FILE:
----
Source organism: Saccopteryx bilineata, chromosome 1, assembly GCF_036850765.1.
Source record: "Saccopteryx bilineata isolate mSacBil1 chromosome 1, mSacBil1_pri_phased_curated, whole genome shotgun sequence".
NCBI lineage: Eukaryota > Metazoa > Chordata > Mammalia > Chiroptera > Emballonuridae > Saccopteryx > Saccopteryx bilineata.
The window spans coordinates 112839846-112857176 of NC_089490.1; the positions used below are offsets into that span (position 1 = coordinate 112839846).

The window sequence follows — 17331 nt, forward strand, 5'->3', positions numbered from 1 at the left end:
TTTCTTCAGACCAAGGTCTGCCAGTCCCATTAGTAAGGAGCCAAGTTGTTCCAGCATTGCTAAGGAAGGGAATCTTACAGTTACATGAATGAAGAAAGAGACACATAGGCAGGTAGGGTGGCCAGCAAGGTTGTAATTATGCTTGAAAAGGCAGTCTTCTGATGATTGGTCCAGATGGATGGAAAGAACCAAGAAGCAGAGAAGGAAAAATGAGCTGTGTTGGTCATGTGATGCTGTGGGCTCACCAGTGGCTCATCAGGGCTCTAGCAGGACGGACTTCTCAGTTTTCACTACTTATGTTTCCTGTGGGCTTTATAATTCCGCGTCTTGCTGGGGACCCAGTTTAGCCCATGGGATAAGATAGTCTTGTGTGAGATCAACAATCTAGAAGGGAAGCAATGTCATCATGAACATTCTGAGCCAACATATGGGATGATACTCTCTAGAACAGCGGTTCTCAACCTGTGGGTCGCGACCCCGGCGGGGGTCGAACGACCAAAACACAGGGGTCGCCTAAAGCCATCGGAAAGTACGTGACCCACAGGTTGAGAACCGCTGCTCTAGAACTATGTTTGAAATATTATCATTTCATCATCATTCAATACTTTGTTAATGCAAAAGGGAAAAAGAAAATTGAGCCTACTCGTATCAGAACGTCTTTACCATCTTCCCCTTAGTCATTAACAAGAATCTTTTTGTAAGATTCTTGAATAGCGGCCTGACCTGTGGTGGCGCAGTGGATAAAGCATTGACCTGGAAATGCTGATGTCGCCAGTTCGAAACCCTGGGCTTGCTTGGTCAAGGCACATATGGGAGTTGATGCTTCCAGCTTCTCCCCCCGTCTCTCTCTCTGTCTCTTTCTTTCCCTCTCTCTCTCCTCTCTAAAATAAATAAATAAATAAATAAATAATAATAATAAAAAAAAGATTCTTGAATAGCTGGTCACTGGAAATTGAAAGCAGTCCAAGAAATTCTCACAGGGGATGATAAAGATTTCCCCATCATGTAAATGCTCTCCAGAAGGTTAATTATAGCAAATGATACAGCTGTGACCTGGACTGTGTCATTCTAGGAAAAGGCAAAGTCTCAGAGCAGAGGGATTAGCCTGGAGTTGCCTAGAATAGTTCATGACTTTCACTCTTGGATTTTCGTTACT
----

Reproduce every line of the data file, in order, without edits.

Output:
Source organism: Saccopteryx bilineata, chromosome 1, assembly GCF_036850765.1.
Source record: "Saccopteryx bilineata isolate mSacBil1 chromosome 1, mSacBil1_pri_phased_curated, whole genome shotgun sequence".
NCBI lineage: Eukaryota > Metazoa > Chordata > Mammalia > Chiroptera > Emballonuridae > Saccopteryx > Saccopteryx bilineata.
The window spans coordinates 112839846-112857176 of NC_089490.1; the positions used below are offsets into that span (position 1 = coordinate 112839846).

The window sequence follows — 17331 nt, forward strand, 5'->3', positions numbered from 1 at the left end:
TTTCTTCAGACCAAGGTCTGCCAGTCCCATTAGTAAGGAGCCAAGTTGTTCCAGCATTGCTAAGGAAGGGAATCTTACAGTTACATGAATGAAGAAAGAGACACATAGGCAGGTAGGGTGGCCAGCAAGGTTGTAATTATGCTTGAAAAGGCAGTCTTCTGATGATTGGTCCAGATGGATGGAAAGAACCAAGAAGCAGAGAAGGAAAAATGAGCTGTGTTGGTCATGTGATGCTGTGGGCTCACCAGTGGCTCATCAGGGCTCTAGCAGGACGGACTTCTCAGTTTTCACTACTTATGTTTCCTGTGGGCTTTATAATTCCGCGTCTTGCTGGGGACCCAGTTTAGCCCATGGGATAAGATAGTCTTGTGTGAGATCAACAATCTAGAAGGGAAGCAATGTCATCATGAACATTCTGAGCCAACATATGGGATGATACTCTCTAGAACAGCGGTTCTCAACCTGTGGGTCGCGACCCCGGCGGGGGTCGAACGACCAAAACACAGGGGTCGCCTAAAGCCATCGGAAAGTACGTGACCCACAGGTTGAGAACCGCTGCTCTAGAACTATGTTTGAAATATTATCATTTCATCATCATTCAATACTTTGTTAATGCAAAAGGGAAAAAGAAAATTGAGCCTACTCGTATCAGAACGTCTTTACCATCTTCCCCTTAGTCATTAACAAGAATCTTTTTGTAAGATTCTTGAATAGCGGCCTGACCTGTGGTGGCGCAGTGGATAAAGCATTGACCTGGAAATGCTGATGTCGCCAGTTCGAAACCCTGGGCTTGCTTGGTCAAGGCACATATGGGAGTTGATGCTTCCAGCTTCTCCCCCCGTCTCTCTCTCTGTCTCTTTCTTTCCCTCTCTCTCTCCTCTCTAAAATAAATAAATAAATAAATAAATAATAATAATAAAAAAAAGATTCTTGAATAGCTGGTCACTGGAAATTGAAAGCAGTCCAAGAAATTCTCACAGGGGATGATAAAGATTTCCCCATCATGTAAATGCTCTCCAGAAGGTTAATTATAGCAAATGATACAGCTGTGACCTGGACTGTGTCATTCTAGGAAAAGGCAAAGTCTCAGAGCAGAGGGATTAGCCTGGAGTTGCCTAGAATAGTTCATGACTTTCACTCTTGGATTTTCGTTACT